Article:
Review Summary: Catchy enough to be successful but too redundant and familiar to be laudable.
Let's get this out of the way: Mute Math's self-titled debut was nothing remarkable. It presented an ample myriad of various hooks, catchy songs and radio-friendly endeavors but it suffered from an equal amount of repetition, genre-confusedness and overall misdirection. Three years later, Mute Math broaches an expansion of their sound while simultaneously throwing much of their charm to the wind -- the result is 'Armistice'. Containing a balanced dosage of experimentation and standard Mute Math propaganda, the band's latest splurge into alt-rock stardom is an arguably solid but undoubtedly inconsistent dilation of the band's distinctive sound.
This time around, Mute Math employ a few obvious influences in order to sharpen their compositions. For example, the distorted synths and layered vocals of 'Clipping' is almost too blatant of a nod to Muse's 'Map of the Problematique' and 'Backfire' is essentially a disconcerting reiteration of any pop-rock song that cracked the top-40 in the past decade. Hand in hand with the strikingly prominent borrowing-from-influences (plagiarism) is repetition. Dance-y opener 'The Nerve' sets the tone for more than half of the album: half of the album sounds just
like the energetic opener. This act of parroting becomes vocalist Paul Meany's closest companion as he weaves his Phil Collins/Peter Gabriel voice in and out of spiraling synths and guitars with recycled hooks and rehashed melodies while Darren King frantically percusses in a maniacal attempt to hold together the unconventionally structured pop-choruses.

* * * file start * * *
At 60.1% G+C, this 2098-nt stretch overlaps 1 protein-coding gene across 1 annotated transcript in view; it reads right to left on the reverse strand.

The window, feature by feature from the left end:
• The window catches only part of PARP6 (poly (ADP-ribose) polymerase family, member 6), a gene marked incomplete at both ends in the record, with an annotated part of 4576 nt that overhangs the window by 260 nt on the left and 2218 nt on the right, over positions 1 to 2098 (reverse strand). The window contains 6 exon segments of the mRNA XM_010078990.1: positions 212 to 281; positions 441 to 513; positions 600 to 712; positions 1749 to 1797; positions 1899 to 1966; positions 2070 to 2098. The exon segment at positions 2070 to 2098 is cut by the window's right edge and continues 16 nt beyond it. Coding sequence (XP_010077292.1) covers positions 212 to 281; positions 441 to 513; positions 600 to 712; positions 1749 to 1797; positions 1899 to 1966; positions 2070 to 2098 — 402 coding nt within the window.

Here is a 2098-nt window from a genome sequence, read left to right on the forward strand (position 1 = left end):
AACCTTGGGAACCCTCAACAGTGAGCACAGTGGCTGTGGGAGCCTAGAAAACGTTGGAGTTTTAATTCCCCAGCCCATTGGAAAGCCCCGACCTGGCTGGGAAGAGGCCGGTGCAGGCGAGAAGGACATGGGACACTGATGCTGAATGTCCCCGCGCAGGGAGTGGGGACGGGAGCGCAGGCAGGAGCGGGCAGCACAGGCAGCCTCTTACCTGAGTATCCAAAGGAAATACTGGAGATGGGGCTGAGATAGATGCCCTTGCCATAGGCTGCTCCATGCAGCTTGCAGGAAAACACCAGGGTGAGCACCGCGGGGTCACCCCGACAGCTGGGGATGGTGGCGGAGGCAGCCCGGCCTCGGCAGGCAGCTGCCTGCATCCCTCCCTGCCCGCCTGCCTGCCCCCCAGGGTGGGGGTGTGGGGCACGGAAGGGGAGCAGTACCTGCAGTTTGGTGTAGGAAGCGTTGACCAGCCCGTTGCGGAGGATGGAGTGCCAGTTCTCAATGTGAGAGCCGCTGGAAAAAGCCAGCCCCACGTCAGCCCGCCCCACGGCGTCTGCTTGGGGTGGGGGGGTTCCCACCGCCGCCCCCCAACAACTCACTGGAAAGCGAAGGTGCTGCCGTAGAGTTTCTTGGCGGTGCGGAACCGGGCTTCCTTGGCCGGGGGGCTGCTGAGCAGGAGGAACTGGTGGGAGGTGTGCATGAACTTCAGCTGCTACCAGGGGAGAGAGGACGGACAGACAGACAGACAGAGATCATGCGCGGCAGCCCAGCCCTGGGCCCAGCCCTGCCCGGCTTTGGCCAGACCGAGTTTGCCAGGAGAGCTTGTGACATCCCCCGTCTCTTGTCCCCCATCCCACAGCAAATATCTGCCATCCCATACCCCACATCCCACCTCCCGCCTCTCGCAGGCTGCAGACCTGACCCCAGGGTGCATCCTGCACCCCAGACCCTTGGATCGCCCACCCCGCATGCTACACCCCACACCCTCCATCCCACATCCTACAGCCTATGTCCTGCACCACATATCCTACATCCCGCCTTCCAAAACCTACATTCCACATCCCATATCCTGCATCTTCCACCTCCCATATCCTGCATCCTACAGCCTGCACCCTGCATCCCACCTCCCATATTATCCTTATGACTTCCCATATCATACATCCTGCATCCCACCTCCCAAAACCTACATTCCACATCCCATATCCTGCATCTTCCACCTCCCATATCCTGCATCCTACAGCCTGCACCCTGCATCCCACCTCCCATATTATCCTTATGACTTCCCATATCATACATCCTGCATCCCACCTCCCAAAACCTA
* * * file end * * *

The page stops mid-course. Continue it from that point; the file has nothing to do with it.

'Armistice' works phenomenally, however, when it's less frantic; when it settles down into "chill mode". Twin tracks 'No Response' and 'Pins and Needles' are mellowed out (for Mute Math, that is) and are legitimately highlights of the album in their languid slurs; the former, a convincing Radiohead impression that plays more like an original than a parody and the latter, a lazy, jazzy number that casually prods it's way to a closing finish. Another steady and infallible element of Mute is the combination of vocalist Paul Meany and drummer Darren King - an unlikely combination but a successful one at that. Amidst the unremarkable bass playing and ultimately forgettable guitar playing, Meany and King are left afloat to lead the songs and they do so dynamically and brilliantly between one's raspy, tenor voice and the other's kinetic, creative drumming.
However, 'Armistice' ultimately feels like Mute Math aimed high and fell short of the mark. Also taking into consideration that Meany said "our goal is to embarrass the first record, that's what we're trying to do here, and I think we're on point to pull it off.
", the lack of inspiration and soul that seemingly plagues the record is even more disappointing. It's a pity that their debut wasn't amazing too, because then I could say that Meany was right about 'Armistice' embarrassing their self-titled record in the same way a pre-pubescent Three Days Grace fan embarrasses a metalhead -- but it's not like those comparisons are remotely relevant. Point is, Mute Math have yet to hit their stride and utilize their potential. Better luck next time, boys.